All new buildings should be Passive House certified. "It is not enough to install solar panels and that's it". Spain is way behind in this area.

"It is in the industrial sector where we still don't know how to get rid of fossil fuels. The steel industry, the cement industry, the tile industry, which is so important in Spain and which seems to be starting to study the use of hydrogen, are still fossil fuel consumers. "It is urgent to invest now with a view to 30 years because it is not sustainable to maintain the current technology. 

Pedro Linares prefers to talk about renewable gases rather than hydrogen, but he is sure that for a large part of the industry its future lies in its use as a fuel to abandon fossil fuels. Even so, he raises several questions. Although we have the cheapest renewables for hydrogen production, North Africa has the cheapest and demand is not going to be so great. Industry will, but the rest is going to electrify. There will be an interesting market for hydrogen where Spain will play an important role, but it is a market with very little added value. It is better for us to invest hydrogen in our industries to sell decarbonised products than not to think about being hydrogen exporters.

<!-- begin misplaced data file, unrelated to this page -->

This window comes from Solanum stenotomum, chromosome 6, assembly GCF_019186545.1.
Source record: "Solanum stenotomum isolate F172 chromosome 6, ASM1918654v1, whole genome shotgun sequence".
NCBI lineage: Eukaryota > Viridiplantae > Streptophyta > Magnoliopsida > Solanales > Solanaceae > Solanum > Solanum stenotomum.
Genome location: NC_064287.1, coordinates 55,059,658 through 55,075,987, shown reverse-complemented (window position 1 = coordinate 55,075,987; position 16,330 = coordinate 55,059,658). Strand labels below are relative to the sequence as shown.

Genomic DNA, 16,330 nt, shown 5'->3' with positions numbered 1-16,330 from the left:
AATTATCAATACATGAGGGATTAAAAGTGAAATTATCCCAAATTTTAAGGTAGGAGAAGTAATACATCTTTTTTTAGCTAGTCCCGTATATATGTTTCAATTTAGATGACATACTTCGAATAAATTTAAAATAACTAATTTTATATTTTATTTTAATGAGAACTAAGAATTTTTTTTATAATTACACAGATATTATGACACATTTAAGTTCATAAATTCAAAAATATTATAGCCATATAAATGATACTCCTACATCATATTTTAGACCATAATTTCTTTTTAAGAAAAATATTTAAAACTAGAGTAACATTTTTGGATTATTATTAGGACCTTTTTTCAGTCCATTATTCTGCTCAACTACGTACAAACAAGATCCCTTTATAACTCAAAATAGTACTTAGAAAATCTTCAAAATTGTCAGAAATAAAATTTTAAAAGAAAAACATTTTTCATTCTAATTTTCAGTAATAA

Until fossil fuel prices rise further and hydrogen production becomes cheaper, it will be practically anecdotal. What is needed are real tests of its use in industry, pilot projects and small demonstration plants to prove its validity. Further research is needed to improve its production and, when the time comes, to be ready.